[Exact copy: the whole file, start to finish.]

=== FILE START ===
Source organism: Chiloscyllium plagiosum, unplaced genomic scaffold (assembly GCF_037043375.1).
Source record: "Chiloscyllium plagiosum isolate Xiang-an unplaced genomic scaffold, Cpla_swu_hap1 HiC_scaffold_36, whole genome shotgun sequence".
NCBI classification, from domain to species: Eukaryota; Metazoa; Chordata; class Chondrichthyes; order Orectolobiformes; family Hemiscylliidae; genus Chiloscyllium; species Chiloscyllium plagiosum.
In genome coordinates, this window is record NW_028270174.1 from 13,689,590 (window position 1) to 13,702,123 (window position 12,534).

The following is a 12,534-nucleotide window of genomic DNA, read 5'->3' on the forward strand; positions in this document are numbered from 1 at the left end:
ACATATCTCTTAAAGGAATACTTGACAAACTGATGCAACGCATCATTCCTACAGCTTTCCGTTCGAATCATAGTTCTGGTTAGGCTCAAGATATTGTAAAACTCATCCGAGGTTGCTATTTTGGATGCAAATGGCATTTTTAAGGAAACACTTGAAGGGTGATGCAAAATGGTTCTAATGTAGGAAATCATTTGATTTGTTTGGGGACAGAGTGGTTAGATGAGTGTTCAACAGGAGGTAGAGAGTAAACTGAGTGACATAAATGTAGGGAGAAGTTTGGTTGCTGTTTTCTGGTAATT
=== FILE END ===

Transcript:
Source organism: Chiloscyllium plagiosum, unplaced genomic scaffold (assembly GCF_037043375.1).
Source record: "Chiloscyllium plagiosum isolate Xiang-an unplaced genomic scaffold, Cpla_swu_hap1 HiC_scaffold_36, whole genome shotgun sequence".
NCBI classification, from domain to species: Eukaryota; Metazoa; Chordata; class Chondrichthyes; order Orectolobiformes; family Hemiscylliidae; genus Chiloscyllium; species Chiloscyllium plagiosum.
In genome coordinates, this window is record NW_028270174.1 from 13,689,590 (window position 1) to 13,702,123 (window position 12,534).

The following is a 12,534-nucleotide window of genomic DNA, read 5'->3' on the forward strand; positions in this document are numbered from 1 at the left end:
ACATATCTCTTAAAGGAATACTTGACAAACTGATGCAACGCATCATTCCTACAGCTTTCCGTTCGAATCATAGTTCTGGTTAGGCTCAAGATATTGTAAAACTCATCCGAGGTTGCTATTTTGGATGCAAATGGCATTTTTAAGGAAACACTTGAAGGGTGATGCAAAATGGTTCTAATGTAGGAAATCATTTGATTTGTTTGGGGACAGAGTGGTTAGATGAGTGTTCAACAGGAGGTAGAGAGTAAACTGAGTGACATAAATGTAGGGAGAAGTTTGGTTGCTGTTTTCTGGTAATT